Where to watch it: HBO Max.


The Invisible Man

Mark Rogers / Universal Pictures / Everett Collection

I think we can all agree that Oliver Jackson-Cohen was one of the best parts of Hill House, and his ability to play a completely different character in Bly Manor is astounding. So, if you haven’t already, it’s time to watch Oliver in The Invisible Man. The film follows Cecilia, who begins to believe her abusive boyfriend is stalking her after his apparent death. She soon learns that he is actually invisible and is wreaking havoc on her life. Oliver stars alongside Elisabeth Moss, Aldis Hodge, Storm Reid, and more in this horrifying adaptation of H.G. Wells’ novel.

Where to watch it: HBO Max.




One of the best and most underrated Netflix series to date, Dark follows the connections between four estranged families as they try to figure out a wild time travel conspiracy that ultimately spans generations. The series is truly one of the smartest shows I’ve watched, and the cast is absolutely brilliant. Like Bly Manor, if characters and intricately weaved stories are your thing, then you need to watch Dark.

Where to watch it: Netflix.



Fallback Plan Productions

This is actually Mike Flanagan’s first feature film and stars Katie Parker, who played Poppy in Hill House and Perdita in Bly Manor. Absentia follows Callie and her sister as they begin to link a mysterious tunnel to numerous sudden disappearances, including Callie’s husband. If you want to see where it all began for Mike, I suggest giving this one a watch, maybe with the lights on.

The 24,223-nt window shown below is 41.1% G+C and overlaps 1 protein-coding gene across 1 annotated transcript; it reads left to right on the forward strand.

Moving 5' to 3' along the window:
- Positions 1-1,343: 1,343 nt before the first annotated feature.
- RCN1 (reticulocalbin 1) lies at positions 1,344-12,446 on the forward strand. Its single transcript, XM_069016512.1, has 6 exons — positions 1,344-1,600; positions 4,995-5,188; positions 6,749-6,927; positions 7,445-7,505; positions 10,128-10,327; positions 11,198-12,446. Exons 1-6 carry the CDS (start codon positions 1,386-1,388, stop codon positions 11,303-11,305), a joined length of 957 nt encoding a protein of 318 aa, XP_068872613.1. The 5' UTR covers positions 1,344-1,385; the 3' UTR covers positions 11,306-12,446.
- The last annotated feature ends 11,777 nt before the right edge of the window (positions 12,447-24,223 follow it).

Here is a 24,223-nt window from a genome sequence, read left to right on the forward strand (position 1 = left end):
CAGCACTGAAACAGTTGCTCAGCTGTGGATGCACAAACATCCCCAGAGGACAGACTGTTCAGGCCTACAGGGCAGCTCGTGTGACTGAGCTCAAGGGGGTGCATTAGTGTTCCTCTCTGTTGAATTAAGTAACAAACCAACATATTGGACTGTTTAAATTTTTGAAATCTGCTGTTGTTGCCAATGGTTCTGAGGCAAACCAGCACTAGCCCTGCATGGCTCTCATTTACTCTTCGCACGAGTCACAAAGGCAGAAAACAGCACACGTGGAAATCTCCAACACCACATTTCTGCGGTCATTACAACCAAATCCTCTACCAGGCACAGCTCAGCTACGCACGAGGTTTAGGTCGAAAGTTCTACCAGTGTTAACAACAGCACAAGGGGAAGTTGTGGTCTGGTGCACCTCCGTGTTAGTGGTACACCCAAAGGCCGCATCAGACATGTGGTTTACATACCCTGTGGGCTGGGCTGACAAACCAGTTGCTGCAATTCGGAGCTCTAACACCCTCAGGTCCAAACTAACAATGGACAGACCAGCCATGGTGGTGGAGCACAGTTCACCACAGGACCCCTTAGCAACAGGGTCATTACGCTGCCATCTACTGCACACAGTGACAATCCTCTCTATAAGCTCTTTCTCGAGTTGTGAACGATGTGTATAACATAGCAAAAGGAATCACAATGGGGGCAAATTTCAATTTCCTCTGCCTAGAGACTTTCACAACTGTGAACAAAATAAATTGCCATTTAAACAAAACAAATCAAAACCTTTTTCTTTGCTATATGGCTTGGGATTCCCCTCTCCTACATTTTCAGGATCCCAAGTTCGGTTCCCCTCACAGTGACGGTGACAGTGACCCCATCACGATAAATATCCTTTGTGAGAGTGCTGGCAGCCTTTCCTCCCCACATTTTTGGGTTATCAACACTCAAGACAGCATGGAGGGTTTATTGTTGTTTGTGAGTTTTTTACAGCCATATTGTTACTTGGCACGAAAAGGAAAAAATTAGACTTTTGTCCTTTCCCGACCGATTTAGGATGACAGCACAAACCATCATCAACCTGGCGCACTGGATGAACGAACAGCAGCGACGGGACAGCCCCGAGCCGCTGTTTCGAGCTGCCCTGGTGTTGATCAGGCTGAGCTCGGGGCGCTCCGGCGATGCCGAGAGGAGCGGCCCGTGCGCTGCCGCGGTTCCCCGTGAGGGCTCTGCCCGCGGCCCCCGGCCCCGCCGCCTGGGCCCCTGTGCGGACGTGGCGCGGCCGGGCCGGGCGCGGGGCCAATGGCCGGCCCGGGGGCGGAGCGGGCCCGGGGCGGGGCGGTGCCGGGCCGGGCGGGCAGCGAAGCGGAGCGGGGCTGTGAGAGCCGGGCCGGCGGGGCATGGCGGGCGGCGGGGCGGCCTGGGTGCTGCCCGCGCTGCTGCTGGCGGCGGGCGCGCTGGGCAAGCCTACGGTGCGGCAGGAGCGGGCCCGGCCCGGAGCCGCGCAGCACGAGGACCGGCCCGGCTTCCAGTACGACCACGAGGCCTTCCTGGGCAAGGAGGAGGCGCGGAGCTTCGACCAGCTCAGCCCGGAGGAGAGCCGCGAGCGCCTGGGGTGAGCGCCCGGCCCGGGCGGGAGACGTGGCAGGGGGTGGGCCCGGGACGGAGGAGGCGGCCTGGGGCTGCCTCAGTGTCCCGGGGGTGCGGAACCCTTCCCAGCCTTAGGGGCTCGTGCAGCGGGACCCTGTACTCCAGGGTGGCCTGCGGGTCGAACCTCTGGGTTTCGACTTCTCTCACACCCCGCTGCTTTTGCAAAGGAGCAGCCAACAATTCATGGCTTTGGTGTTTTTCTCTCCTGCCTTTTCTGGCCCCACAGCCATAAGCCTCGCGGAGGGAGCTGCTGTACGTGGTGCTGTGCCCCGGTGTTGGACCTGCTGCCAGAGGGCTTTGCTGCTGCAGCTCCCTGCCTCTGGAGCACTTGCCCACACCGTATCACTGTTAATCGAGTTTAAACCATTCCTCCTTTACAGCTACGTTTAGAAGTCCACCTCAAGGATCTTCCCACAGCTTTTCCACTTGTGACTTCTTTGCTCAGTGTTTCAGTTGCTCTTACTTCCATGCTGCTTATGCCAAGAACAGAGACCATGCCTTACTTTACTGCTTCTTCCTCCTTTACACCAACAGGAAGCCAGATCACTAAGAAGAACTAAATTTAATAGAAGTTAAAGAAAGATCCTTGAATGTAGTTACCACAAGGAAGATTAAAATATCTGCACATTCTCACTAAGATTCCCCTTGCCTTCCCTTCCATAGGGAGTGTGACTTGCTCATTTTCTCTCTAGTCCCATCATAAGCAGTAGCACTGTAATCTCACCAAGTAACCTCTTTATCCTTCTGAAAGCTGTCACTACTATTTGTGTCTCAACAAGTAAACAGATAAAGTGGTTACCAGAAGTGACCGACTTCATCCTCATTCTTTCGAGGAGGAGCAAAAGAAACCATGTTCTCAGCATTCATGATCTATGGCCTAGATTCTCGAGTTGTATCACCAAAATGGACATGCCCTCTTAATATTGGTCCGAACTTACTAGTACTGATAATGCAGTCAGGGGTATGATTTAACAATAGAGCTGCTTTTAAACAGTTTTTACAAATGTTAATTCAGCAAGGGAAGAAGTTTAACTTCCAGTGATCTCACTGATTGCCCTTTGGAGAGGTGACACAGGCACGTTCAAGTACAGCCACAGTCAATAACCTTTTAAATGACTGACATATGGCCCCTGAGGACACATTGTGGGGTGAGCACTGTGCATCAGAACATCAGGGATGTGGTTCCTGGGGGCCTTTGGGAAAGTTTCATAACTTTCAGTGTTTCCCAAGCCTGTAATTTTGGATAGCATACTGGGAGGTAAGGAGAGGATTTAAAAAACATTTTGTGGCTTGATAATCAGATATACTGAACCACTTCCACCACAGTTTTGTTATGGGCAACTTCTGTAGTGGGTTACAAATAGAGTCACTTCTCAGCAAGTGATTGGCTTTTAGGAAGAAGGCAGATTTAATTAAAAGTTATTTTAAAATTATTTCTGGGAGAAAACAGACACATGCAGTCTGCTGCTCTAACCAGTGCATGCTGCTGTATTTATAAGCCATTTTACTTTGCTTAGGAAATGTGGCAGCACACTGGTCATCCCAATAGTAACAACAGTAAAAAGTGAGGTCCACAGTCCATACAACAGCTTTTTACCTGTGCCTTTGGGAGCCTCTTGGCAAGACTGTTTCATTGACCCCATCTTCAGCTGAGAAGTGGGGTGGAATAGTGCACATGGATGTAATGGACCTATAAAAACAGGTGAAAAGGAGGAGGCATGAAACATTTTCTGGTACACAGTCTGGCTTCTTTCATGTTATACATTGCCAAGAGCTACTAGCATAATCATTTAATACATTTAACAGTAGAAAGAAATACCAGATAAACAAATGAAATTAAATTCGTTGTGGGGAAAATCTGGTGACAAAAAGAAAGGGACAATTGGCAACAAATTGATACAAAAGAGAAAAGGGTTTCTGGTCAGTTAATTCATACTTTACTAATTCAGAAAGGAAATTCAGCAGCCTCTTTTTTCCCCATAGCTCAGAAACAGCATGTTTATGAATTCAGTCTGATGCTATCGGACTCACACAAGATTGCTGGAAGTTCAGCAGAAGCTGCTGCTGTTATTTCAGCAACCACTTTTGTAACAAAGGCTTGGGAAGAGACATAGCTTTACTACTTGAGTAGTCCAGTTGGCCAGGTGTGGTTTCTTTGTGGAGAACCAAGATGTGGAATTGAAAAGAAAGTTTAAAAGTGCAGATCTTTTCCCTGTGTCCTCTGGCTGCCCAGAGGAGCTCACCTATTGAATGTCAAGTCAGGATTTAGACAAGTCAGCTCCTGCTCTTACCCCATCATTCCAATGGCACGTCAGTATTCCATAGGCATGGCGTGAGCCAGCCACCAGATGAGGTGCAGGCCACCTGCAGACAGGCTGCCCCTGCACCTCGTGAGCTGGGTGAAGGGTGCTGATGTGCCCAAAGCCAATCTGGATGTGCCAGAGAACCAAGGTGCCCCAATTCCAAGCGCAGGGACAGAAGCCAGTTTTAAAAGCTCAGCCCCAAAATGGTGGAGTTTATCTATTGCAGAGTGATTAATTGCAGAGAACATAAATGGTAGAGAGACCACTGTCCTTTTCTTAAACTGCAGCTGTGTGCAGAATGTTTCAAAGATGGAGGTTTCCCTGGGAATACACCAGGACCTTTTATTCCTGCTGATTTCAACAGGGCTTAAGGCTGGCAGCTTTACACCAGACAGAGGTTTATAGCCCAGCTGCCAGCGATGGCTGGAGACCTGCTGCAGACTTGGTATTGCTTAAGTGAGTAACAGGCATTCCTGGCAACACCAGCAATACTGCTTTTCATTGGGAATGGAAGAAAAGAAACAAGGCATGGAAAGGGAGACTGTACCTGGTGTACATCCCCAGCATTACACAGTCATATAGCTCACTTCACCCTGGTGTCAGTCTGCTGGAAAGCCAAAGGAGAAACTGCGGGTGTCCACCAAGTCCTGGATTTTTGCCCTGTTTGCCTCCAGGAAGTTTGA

Where to watch it: Amazon Prime Video.



Christos Kalhourdis / Cinemax / Everett Collection

There’s no way you watched Bly Manor without loving Carla Gugino even more than you already did, so I suggest checking out Jett. This sadly short-lived series follows Daisy, a world-renowned thief who begins doing what she does best for criminals shortly after getting out of prison. I don’t know how it has taken this long for Carla Gugino to lead a series, but I just want to celebrate it 24/7.

Where to watch it: Amazon Prime Video with Cinemax or you can buy the season on iTunes and Amazon.


Hemlock Grove

Brooke Palmer / Netflix

Another great and underrated horror series, Hemlock Grove follows all of the strange occurrences that take place in, you guessed it, Hemlock Grove. This is one of Netflix’s first original series, and chances are you might have missed it the first time around. Like Bly Manor, this show is made to be binge-watched and is another great example of how so much can be done within the horror genre.

Where to watch it: Netflix.